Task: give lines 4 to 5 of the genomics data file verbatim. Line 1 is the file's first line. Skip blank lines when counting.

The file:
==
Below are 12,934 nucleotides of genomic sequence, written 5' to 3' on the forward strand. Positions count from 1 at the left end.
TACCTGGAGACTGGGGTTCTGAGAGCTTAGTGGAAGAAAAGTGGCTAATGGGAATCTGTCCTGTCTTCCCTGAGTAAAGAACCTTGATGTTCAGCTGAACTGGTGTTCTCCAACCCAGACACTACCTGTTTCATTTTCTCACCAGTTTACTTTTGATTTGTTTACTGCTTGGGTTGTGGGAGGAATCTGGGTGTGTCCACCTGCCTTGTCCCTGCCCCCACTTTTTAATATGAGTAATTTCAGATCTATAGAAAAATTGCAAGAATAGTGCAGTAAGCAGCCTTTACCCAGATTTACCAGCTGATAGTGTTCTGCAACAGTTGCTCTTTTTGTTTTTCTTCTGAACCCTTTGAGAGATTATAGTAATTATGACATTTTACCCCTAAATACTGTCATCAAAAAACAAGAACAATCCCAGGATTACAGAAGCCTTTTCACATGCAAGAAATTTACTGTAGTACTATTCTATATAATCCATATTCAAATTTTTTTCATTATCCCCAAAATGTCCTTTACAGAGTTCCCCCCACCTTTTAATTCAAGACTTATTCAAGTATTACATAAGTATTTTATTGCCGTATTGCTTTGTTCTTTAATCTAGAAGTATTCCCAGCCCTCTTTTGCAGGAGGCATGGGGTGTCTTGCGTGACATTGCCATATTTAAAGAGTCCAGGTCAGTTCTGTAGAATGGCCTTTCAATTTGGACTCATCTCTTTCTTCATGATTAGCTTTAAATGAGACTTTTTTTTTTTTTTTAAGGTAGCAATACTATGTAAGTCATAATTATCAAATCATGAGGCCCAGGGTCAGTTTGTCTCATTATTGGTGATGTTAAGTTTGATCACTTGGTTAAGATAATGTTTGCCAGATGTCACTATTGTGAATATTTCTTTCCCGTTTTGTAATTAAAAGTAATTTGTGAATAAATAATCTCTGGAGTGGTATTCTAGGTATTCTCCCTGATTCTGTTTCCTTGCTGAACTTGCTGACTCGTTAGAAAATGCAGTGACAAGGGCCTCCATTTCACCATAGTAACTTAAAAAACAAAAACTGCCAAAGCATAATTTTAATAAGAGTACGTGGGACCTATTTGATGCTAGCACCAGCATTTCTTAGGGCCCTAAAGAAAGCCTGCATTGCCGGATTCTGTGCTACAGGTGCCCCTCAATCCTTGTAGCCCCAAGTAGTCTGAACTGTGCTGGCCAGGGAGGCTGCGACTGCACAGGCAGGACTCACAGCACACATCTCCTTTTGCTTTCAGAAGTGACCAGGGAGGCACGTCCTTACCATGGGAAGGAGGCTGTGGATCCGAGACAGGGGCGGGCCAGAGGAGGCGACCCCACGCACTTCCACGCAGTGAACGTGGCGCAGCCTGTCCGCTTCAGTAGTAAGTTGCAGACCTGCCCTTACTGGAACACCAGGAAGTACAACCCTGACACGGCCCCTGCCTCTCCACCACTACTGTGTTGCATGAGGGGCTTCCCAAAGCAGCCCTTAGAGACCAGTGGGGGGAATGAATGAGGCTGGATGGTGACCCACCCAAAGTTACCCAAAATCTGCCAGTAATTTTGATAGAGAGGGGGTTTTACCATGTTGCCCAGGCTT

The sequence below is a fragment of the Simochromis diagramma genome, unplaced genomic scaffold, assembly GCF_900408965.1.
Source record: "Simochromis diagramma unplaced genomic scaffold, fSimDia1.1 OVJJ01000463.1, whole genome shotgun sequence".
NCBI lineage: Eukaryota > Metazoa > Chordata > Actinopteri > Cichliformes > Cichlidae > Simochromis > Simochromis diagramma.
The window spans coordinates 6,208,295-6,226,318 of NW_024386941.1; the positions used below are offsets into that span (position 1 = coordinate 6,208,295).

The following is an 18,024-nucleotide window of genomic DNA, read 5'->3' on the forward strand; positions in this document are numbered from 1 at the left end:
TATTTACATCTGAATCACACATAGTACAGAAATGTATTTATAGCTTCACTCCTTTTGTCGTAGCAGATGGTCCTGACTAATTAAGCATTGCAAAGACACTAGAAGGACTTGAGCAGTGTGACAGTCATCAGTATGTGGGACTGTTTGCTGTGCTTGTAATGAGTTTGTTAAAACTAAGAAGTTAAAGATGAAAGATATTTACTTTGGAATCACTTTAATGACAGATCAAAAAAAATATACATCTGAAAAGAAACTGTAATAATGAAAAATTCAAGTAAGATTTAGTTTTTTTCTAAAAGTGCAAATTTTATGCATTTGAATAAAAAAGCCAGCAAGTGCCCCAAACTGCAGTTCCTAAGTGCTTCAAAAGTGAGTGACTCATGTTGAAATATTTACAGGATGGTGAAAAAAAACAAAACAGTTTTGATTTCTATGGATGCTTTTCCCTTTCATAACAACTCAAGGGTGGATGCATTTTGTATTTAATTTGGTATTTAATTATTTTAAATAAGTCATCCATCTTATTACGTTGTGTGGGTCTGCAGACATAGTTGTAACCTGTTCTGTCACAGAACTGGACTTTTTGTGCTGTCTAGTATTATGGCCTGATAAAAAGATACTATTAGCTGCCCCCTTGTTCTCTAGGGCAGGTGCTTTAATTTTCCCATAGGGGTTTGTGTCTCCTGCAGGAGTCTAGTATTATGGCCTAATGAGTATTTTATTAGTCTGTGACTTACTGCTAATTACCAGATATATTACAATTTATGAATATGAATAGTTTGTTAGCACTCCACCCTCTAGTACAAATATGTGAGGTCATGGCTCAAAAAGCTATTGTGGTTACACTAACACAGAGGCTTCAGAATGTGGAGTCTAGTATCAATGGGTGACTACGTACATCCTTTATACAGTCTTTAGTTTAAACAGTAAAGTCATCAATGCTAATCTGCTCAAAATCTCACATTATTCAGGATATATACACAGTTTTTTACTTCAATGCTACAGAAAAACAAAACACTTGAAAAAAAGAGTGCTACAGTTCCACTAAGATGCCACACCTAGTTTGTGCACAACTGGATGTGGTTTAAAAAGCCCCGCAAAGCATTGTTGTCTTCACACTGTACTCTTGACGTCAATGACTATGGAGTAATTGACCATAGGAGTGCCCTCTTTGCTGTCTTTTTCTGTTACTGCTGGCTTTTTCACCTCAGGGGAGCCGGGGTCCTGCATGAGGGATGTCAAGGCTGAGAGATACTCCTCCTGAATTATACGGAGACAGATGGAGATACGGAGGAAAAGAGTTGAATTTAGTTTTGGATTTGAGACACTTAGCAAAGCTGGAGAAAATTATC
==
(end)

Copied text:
Source record: "Simochromis diagramma unplaced genomic scaffold, fSimDia1.1 OVJJ01000463.1, whole genome shotgun sequence".
NCBI lineage: Eukaryota > Metazoa > Chordata > Actinopteri > Cichliformes > Cichlidae > Simochromis > Simochromis diagramma.